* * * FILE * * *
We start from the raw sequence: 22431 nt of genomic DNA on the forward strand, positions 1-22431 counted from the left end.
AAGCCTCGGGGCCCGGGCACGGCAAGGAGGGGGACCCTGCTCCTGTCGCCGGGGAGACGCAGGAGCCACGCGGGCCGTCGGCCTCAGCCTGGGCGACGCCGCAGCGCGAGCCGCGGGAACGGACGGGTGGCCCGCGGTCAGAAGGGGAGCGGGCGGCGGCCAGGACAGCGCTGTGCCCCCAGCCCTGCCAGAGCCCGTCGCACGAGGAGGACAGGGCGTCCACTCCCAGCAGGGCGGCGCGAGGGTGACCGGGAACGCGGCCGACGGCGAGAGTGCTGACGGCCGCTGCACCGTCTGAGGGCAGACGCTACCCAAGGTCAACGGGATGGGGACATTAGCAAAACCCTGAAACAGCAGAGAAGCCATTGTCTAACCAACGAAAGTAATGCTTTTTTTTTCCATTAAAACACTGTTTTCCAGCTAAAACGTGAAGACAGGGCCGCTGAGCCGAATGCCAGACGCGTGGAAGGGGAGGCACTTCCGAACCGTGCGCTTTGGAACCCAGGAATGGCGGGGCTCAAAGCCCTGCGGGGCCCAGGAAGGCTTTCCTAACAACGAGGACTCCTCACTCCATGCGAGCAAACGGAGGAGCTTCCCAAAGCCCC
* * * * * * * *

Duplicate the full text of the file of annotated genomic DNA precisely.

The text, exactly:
We start from the raw sequence: 22431 nt of genomic DNA on the forward strand, positions 1-22431 counted from the left end.
AAGCCTCGGGGCCCGGGCACGGCAAGGAGGGGGACCCTGCTCCTGTCGCCGGGGAGACGCAGGAGCCACGCGGGCCGTCGGCCTCAGCCTGGGCGACGCCGCAGCGCGAGCCGCGGGAACGGACGGGTGGCCCGCGGTCAGAAGGGGAGCGGGCGGCGGCCAGGACAGCGCTGTGCCCCCAGCCCTGCCAGAGCCCGTCGCACGAGGAGGACAGGGCGTCCACTCCCAGCAGGGCGGCGCGAGGGTGACCGGGAACGCGGCCGACGGCGAGAGTGCTGACGGCCGCTGCACCGTCTGAGGGCAGACGCTACCCAAGGTCAACGGGATGGGGACATTAGCAAAACCCTGAAACAGCAGAGAAGCCATTGTCTAACCAACGAAAGTAATGCTTTTTTTTTCCATTAAAACACTGTTTTCCAGCTAAAACGTGAAGACAGGGCCGCTGAGCCGAATGCCAGACGCGTGGAAGGGGAGGCACTTCCGAACCGTGCGCTTTGGAACCCAGGAATGGCGGGGCTCAAAGCCCTGCGGGGCCCAGGAAGGCTTTCCTAACAACGAGGACTCCTCACTCCATGCGAGCAAACGGAGGAGCTTCCCAAAGCCCC